This is part two of Hugh Reed’s Multistate Bar Exam Primer “Testmanship Tips.” Bookmark this and also mark part one of the bar exam testmanship tips. Refer to them at least once a week as you prepare for your MBE.
RULE 5. When in Doubt, Stick to Basics and Majority Rules
Stick to the Basics. Always follow the majority view. Don’t worry about minority views, unless
the question quotes a statute or tells you your jurisdiction follows a particular view. Remember,
this is an objective test. They have to have one answer that everybody agrees is the best one.
That means they have to test majority views, unless they tell you different. So if the question
doesn’t quote any statutes or tell you your jurisdiction follows a particular view stick with the
basics, the majority view. Now, if on the other, the question does quote a statute or tells you your jurisdiction follows a
particular view, forget what your bar review told you, forget what you learned in law school, and
apply the statute or the law the question gives you. Read it carefully and apply it.
RULE 6. Beware of Terms of Art, Strange Facts, Statutes, and Quotation Marks
A term of art is a term that has a legal meaning different from its dictionary meaning.
a. Malice aforethought is a term of art
i. It has nothing to do with hatred or ill will beforehand.
ii. Its legal meaning is an intent to kill, or an intent to do grievous bodily
harm or the knowing creation of a high risk of death or that grievous
bodily harm will occur.
b. They love to test these, this is a legal test. So use the legal meaning, not the
c. When you see malice aforethought don’t think hatred beforehand. Think intent to
kill, intent to do grievous bodily harm or the knowing creation of a high risk of
death or that grievous bodily harm will occur.
RULE 7. Do Not Become Emotionally Involved
Unlike the real world, where the equities of the case may lead the court to reach a particular
result, on fantasy island MBE they like to use the equities to lead you down the primrose path to a wrong answer.
1) Example: Macho Pig is in a bar. Another costumer grabs a barmaid and starts to rape her
on a pool table. Macho Pig thinks that’s neat. He likes watching and he doesn’t lift a
finger to help the barmaid, but he doesn’t say or do anything to encourage the costumer.
He’s just there and he likes it.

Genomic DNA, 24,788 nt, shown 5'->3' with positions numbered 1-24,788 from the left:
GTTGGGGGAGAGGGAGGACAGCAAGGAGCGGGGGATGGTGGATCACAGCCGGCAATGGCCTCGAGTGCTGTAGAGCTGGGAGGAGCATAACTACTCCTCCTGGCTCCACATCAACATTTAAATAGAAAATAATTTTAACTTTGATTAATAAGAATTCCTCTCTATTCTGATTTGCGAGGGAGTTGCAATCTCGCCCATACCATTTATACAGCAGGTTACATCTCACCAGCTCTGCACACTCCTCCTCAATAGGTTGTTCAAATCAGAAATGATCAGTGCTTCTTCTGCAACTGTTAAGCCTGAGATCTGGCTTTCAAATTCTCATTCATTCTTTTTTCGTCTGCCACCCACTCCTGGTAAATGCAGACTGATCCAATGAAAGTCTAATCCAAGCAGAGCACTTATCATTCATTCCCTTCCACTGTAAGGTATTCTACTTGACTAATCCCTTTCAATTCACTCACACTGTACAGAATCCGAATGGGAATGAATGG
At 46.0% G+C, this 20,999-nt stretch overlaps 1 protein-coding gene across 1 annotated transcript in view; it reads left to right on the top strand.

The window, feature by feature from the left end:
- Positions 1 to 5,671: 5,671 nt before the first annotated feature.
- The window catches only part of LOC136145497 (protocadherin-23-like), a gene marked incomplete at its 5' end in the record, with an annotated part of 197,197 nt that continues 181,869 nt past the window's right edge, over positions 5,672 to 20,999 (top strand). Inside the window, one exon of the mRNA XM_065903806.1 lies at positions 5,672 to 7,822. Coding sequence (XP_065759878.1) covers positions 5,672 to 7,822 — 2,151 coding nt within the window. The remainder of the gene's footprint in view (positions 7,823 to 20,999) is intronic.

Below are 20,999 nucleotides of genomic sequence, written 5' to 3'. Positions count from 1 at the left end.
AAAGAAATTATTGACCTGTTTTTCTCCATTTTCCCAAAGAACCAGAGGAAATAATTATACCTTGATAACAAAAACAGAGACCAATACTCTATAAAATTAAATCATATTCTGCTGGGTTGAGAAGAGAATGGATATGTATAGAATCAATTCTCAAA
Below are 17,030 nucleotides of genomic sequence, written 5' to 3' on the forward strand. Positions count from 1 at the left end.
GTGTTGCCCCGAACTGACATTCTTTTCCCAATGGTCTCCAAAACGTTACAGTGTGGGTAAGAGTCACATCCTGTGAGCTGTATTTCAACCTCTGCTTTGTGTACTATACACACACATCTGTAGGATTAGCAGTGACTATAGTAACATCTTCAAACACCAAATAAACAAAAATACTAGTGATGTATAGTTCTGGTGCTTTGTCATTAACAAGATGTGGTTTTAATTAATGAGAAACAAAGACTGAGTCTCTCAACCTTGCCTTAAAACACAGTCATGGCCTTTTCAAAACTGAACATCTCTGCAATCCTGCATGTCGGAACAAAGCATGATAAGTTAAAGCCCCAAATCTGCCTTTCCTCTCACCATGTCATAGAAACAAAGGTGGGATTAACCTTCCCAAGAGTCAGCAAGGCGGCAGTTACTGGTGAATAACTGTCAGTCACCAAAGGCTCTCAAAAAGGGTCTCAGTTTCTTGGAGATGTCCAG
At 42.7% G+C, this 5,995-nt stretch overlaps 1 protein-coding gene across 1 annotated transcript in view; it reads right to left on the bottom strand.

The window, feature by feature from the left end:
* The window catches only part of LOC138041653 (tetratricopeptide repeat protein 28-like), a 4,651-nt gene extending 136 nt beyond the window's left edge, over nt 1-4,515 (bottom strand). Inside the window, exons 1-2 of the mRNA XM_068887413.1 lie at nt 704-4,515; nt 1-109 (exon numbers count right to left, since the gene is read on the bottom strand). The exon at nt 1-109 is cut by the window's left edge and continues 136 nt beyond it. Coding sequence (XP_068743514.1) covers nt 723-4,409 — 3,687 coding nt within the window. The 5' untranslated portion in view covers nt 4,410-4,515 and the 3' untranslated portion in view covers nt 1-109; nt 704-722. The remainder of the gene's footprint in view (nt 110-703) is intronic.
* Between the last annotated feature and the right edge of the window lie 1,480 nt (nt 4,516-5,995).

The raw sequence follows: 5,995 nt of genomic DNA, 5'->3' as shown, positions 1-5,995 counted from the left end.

a. Don’t get mad at Macho Pig, don’t try and get him because he’s a jerk.
i. The people in this question aren’t real. This is all make-believe.
ii. If he’s just there, and he doesn’t say or do anything, he’s not legally
guilty of anything.
iii. Don’t pick the answer that makes you feel good. Don’t try to satisfy your
sense of justice. The MBE has nothing to do with justice. Pick the
answer that is technically, legally correct.
iv. Say Macho Pig is not guilty, and don’t feel bad about letting him go.
2) Don’t get emotionally involved in the question.
RULE 8. Always Know What Sub-Topic is Being Tested and Answer Accordingly
If you get an off-the-wall question about something you know nothing about, don’t panic. Think
general principles. Understand what part of the forest you’re in. Certainly you’ll know you’re
being tested in one particular subject. However, it’s key to understand what part of the forest
you’re in, i.e., what sub-topic of that subject is being tested. Don’t panic. Apply general
principles. Don’t let them break your stride.
RULE 9. Keep Moving at a Steady Pace and Observe Time Management
Whatever you do, keep moving at a steady pace. Do not get bogged down with any one question. Keep moving at a steady pace. If you get a mental block or don’t understand the question, put down an answer on the answer sheet, mark the question with a question mark in the question booklet, and move on and come back to it later if you have time. And, you will have time, assuming you’ve followed the time management techniques discussed supra.
RULE 10. Keep the Status Quo
During your time of preparation for the bar exam, it would be wise not to make any drastic
changes in your life, get rid of distractions that will affect you physically or emotionally. If you
smoke, keep smoking. If you don’t, don’t start. Keep the status quo; whatever got you here, should get you through the bar exam.
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